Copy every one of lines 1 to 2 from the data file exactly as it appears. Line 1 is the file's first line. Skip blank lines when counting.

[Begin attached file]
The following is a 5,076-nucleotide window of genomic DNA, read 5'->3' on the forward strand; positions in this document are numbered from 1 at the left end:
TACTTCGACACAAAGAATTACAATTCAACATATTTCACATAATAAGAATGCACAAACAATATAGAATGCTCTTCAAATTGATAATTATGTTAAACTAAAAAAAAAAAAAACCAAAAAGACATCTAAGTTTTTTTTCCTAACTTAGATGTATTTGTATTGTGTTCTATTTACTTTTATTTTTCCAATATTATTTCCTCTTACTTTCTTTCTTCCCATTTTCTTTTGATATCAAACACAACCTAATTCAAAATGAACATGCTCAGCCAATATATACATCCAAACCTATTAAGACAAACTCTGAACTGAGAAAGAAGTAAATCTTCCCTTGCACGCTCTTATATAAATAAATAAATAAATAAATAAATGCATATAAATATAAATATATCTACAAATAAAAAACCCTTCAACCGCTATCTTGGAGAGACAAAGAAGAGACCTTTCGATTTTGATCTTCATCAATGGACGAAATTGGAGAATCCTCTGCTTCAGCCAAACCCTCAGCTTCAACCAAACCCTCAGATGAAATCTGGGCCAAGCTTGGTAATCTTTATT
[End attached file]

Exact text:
The following is a 5,076-nucleotide window of genomic DNA, read 5'->3' on the forward strand; positions in this document are numbered from 1 at the left end:
TACTTCGACACAAAGAATTACAATTCAACATATTTCACATAATAAGAATGCACAAACAATATAGAATGCTCTTCAAATTGATAATTATGTTAAACTAAAAAAAAAAAAAACCAAAAAGACATCTAAGTTTTTTTTCCTAACTTAGATGTATTTGTATTGTGTTCTATTTACTTTTATTTTTCCAATATTATTTCCTCTTACTTTCTTTCTTCCCATTTTCTTTTGATATCAAACACAACCTAATTCAAAATGAACATGCTCAGCCAATATATACATCCAAACCTATTAAGACAAACTCTGAACTGAGAAAGAAGTAAATCTTCCCTTGCACGCTCTTATATAAATAAATAAATAAATAAATAAATGCATATAAATATAAATATATCTACAAATAAAAAACCCTTCAACCGCTATCTTGGAGAGACAAAGAAGAGACCTTTCGATTTTGATCTTCATCAATGGACGAAATTGGAGAATCCTCTGCTTCAGCCAAACCCTCAGCTTCAACCAAACCCTCAGATGAAATCTGGGCCAAGCTTGGTAATCTTTATT